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Book extract: ‘The UN’s Lone Ranger: Combating International Wildlife Crime’

In the ‘Rhino racketeering’ chapter of his book ‘The UN’s Lone Ranger: Combating International Wildlife Crime’, author JOHN SELLAR describes the incredible increases in rhino poaching in South Africa during the late 2000s, accompanied by other criminality around the world where hunting trophy horns and antique horn-based items were being stolen from museums, taxidermists and auction houses. These crimes were thought initially to be prompted by a belief that crushed rhino horn could treat cancers. What’s next, though?

It was inevitable that someone, at some point, would suggest that the answer to all these problems would be simply to legalise trade in rhinoceros horn. Such proposals began to be voiced in around 2008. Proponents argue that since rhinos can be de-horned, owners should be allowed to do so, and to sell the horn to consumers. It appears that the government of South Africa is considering this approach. One wonders whether there is any link between the major crisis presently facing South Africa and its offer to host the next CITES Conference of the Parties, scheduled for 2016. Several questions have come into my mind when considering the legal trade option:

  • Will there be enough horns to meet the current demand, which presumably may continue to increase, especially if prohibitions on consumption were to be lifted?
  • Could demand be met if the nature of the demand alters, moving, for example, from crushed horn, which requires small amounts to be taken from a whole horn, to a desire to possess whole horns as status symbols?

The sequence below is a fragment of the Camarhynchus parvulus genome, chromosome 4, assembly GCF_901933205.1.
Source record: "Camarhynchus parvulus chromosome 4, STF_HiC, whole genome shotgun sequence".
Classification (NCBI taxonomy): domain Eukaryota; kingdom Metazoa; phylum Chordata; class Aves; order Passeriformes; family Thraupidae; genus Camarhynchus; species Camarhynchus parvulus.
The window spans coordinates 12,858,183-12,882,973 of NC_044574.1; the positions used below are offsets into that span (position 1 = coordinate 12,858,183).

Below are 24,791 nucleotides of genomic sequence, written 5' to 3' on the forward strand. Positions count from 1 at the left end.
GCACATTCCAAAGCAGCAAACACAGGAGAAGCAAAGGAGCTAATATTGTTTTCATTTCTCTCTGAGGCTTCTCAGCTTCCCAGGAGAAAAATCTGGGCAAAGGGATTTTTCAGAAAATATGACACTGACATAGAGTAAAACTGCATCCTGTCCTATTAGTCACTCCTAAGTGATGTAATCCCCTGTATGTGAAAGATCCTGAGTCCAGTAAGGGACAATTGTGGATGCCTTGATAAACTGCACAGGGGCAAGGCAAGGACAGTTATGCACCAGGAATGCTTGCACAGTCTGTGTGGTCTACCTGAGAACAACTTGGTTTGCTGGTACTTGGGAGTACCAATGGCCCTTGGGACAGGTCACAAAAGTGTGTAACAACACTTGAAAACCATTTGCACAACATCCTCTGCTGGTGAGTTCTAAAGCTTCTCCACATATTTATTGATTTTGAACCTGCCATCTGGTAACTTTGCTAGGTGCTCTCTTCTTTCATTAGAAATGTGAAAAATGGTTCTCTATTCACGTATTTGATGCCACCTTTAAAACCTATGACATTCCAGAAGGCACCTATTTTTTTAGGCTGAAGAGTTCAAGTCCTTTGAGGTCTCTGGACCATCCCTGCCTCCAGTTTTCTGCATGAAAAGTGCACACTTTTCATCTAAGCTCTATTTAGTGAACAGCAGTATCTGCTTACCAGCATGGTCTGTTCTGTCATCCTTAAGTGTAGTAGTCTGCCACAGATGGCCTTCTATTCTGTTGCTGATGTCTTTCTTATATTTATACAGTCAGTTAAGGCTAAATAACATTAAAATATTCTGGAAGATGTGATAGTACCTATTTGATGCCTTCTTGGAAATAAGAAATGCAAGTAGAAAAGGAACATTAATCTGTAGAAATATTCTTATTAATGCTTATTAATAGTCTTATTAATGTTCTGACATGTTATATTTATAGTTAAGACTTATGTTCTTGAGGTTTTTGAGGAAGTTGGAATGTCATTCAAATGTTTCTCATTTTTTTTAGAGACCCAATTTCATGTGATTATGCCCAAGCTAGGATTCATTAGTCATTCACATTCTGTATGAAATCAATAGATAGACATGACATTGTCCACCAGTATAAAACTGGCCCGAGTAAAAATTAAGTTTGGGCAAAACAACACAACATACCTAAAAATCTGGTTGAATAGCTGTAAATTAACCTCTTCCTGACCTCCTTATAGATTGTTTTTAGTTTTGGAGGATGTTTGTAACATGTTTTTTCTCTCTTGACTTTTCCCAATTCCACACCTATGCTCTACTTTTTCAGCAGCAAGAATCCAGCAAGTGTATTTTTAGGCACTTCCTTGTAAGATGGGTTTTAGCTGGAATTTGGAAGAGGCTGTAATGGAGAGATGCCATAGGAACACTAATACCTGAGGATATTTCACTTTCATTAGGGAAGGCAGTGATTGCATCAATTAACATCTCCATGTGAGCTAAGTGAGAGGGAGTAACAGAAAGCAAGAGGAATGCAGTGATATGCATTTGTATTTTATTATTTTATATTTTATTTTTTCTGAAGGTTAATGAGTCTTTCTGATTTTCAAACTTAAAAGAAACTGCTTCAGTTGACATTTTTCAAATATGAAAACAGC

• Presumably, if legalised, prices for horn will lower. If so, will the trade be financially viable?
  • While South Africa might, in terms of the Convention, argue that it could regulate exports in a sustainable manner, which are to be the importing countries? It takes two to tango and, at present, no country in Asia allows legal domestic trade in rhinoceros horn. Unlike the situation with elephant ivory, there are no assessed, authorised or regulated domestic markets elsewhere in the world to which traders in South Africa could sell trimmed horn. By early 2013, no Asian country and no nation elsewhere in the world had announced its interest in resuming legal trade in rhinoceros horn.
  • If I were a criminal in Asia, might I not wish to undercut trade from Africa and kill rhinos in my own area instead? Given how close some rhinoceros populations in Asia are to the extinction tipping point, this would require very careful consideration.